Each week, Short Track Scene looks back at results and news from northern New England’s Late Model and Super Late Model competition, from the region’s premier tours — the American-Canadian Tour, the Granite State Pro Stock Series, and the Pro All Stars Series — to the tracks and drivers that support them. Thanks to the local journalists and fans who report in from the track each week to keep their fellow fans informed.
PASS NORTH: GRIFFITH BREAKS THROUGH WITH ICEBREAKER 100 VICTORY
Mother Nature was determined to ensure that Thompson Speedway’s Icebreaker opening weekend lived up to its name. Only a couple days before the race, a fresh (but light) blanket of snow was dropped throughout southern New England. And while the skies were clear of anything but clouds on Saturday and Sunday, temperatures hovered in the low forties at best.
And as long as the skies were clear, cold or not, the Icebreaker could go on.
The PASS North Super Late Models were the top-billed fendered class of the Icebreaker, an opening weekend centered around NASCAR’s Whelen Modified Tour but including regional touring series and Thompson’s own weekly classes. The first race of the PASS North season was one of two scoring points toward PASS’ National Championship, so a couple Southern-based teams were on hand to collect points as well.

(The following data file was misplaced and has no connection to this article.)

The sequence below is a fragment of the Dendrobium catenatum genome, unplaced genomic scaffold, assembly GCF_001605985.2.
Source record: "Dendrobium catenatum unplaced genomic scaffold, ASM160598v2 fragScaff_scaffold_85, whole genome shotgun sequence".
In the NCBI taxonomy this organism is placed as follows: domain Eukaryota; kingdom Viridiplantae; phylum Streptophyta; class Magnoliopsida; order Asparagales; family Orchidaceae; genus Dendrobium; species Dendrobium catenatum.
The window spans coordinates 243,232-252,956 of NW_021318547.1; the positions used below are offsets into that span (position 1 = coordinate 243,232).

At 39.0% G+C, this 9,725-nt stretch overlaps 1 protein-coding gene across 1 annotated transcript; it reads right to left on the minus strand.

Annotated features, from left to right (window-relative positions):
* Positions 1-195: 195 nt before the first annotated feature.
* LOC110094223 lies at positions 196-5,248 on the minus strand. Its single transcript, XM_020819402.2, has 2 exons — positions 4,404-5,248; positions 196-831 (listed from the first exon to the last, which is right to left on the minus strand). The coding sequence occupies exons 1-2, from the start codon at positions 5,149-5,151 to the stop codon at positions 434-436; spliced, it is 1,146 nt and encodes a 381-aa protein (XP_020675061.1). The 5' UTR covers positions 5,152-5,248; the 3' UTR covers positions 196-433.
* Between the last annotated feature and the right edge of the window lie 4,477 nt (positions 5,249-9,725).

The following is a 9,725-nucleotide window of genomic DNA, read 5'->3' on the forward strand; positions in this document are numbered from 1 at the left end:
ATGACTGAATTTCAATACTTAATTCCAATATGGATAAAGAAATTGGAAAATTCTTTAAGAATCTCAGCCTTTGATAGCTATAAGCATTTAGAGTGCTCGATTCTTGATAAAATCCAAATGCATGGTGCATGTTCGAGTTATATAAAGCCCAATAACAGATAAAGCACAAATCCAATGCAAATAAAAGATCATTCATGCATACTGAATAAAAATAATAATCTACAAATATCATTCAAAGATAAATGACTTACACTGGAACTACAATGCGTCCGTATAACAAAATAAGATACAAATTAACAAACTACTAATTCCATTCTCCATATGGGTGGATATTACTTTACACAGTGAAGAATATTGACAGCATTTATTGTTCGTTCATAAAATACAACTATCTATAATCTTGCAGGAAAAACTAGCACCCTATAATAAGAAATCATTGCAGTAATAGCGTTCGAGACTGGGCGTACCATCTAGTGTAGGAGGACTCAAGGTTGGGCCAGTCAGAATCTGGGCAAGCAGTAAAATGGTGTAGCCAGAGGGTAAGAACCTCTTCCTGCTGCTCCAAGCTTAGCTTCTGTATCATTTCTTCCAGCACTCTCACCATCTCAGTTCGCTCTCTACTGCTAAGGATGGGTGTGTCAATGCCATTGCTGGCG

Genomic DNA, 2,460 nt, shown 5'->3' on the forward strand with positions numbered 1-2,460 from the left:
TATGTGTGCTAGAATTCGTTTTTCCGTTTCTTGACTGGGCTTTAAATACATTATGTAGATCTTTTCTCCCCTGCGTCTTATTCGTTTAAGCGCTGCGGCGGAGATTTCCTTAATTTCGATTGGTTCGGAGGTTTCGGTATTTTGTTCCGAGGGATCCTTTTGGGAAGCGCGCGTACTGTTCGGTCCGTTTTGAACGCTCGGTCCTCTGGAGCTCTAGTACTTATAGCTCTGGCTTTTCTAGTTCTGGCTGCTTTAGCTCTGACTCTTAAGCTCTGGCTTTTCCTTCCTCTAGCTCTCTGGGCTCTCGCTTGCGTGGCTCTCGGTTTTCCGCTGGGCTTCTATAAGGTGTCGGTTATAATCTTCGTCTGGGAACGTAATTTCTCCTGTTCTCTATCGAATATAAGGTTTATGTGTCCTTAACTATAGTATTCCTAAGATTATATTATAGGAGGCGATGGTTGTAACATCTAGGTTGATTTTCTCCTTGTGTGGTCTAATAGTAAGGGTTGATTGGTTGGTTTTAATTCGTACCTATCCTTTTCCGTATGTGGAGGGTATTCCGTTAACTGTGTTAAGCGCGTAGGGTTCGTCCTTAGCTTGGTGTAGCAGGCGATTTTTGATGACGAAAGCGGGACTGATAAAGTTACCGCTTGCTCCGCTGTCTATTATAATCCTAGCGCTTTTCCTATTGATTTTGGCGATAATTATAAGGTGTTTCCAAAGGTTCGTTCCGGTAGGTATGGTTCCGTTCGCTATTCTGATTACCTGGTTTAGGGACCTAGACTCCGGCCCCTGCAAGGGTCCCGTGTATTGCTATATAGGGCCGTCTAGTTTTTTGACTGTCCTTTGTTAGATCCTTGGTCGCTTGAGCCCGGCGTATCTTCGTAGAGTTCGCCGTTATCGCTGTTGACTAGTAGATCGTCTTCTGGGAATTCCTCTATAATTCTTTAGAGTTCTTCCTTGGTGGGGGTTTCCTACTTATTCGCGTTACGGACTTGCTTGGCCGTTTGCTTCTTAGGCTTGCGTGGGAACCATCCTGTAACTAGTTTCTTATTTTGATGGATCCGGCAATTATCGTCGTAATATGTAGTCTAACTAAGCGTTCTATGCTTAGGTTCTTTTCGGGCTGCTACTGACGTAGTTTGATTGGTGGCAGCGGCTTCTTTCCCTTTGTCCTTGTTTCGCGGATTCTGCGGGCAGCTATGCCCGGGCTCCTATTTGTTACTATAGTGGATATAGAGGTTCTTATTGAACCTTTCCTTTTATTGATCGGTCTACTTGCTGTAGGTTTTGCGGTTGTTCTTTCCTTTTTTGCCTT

Twenty-two teams answered the call on Saturday for two heat races to set Sunday’s field. Alongside the usual points contenders for the PASS North championship were Maine’s Garrett Hall, the 2016 Icebreaker winner, and Reid Lanpher. Teenage rookie Jimmy Renfrew, Jr. was on hand for his first Thompson start. Trevor Sanborn was entered in the black-and-yellow #80. Eddie MacDonald, defending Icebreaker winner, was an unsurprising late entry in his red #17MA. Two drivers, Jared Irvan and Kodie Conner, represented the PASS South contingent.
One big surprise in the pit area, as teased on the entry list, was the absence of the familiar Petit Motorsports #7 entry. Defending champion Travis Benjamin was entered instead in a black and white #14 from the Matt Frahm Racing shop. The car was listed on the entry list as a Petit Motorsports entry, and social media posts suggested that the team had borrowed the car for the Thompson event, with plans to have the red #7 back on track at Oxford Plains Speedway in a week. Thompson is demanding on equipment, so perhaps the Petit team felt that the Frahm car would perform better at the fast track. (Benjamin has been a fill-in driver for the Frahms in Granite State Pro Stock Series competition, and has a relationship with the team.)